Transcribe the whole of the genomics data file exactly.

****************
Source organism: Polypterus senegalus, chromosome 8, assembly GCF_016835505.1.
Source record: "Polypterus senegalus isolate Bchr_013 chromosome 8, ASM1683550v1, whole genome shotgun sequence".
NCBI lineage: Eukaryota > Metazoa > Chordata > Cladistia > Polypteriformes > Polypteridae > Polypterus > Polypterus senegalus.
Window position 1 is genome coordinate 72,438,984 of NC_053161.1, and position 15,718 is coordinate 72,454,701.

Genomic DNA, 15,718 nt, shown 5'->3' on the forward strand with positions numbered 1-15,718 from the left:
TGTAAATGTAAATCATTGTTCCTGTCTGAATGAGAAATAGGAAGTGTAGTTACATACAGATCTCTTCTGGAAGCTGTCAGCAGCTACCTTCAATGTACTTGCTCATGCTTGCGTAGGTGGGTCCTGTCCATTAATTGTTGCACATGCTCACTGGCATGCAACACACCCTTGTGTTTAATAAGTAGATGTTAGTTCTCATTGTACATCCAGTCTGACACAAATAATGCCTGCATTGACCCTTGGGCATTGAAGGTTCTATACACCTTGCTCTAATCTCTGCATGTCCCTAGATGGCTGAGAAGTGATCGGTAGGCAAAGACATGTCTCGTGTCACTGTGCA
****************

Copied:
Source organism: Polypterus senegalus, chromosome 8, assembly GCF_016835505.1.
Source record: "Polypterus senegalus isolate Bchr_013 chromosome 8, ASM1683550v1, whole genome shotgun sequence".
NCBI lineage: Eukaryota > Metazoa > Chordata > Cladistia > Polypteriformes > Polypteridae > Polypterus > Polypterus senegalus.
Window position 1 is genome coordinate 72,438,984 of NC_053161.1, and position 15,718 is coordinate 72,454,701.

Genomic DNA, 15,718 nt, shown 5'->3' on the forward strand with positions numbered 1-15,718 from the left:
TGTAAATGTAAATCATTGTTCCTGTCTGAATGAGAAATAGGAAGTGTAGTTACATACAGATCTCTTCTGGAAGCTGTCAGCAGCTACCTTCAATGTACTTGCTCATGCTTGCGTAGGTGGGTCCTGTCCATTAATTGTTGCACATGCTCACTGGCATGCAACACACCCTTGTGTTTAATAAGTAGATGTTAGTTCTCATTGTACATCCAGTCTGACACAAATAATGCCTGCATTGACCCTTGGGCATTGAAGGTTCTATACACCTTGCTCTAATCTCTGCATGTCCCTAGATGGCTGAGAAGTGATCGGTAGGCAAAGACATGTCTCGTGTCACTGTGCA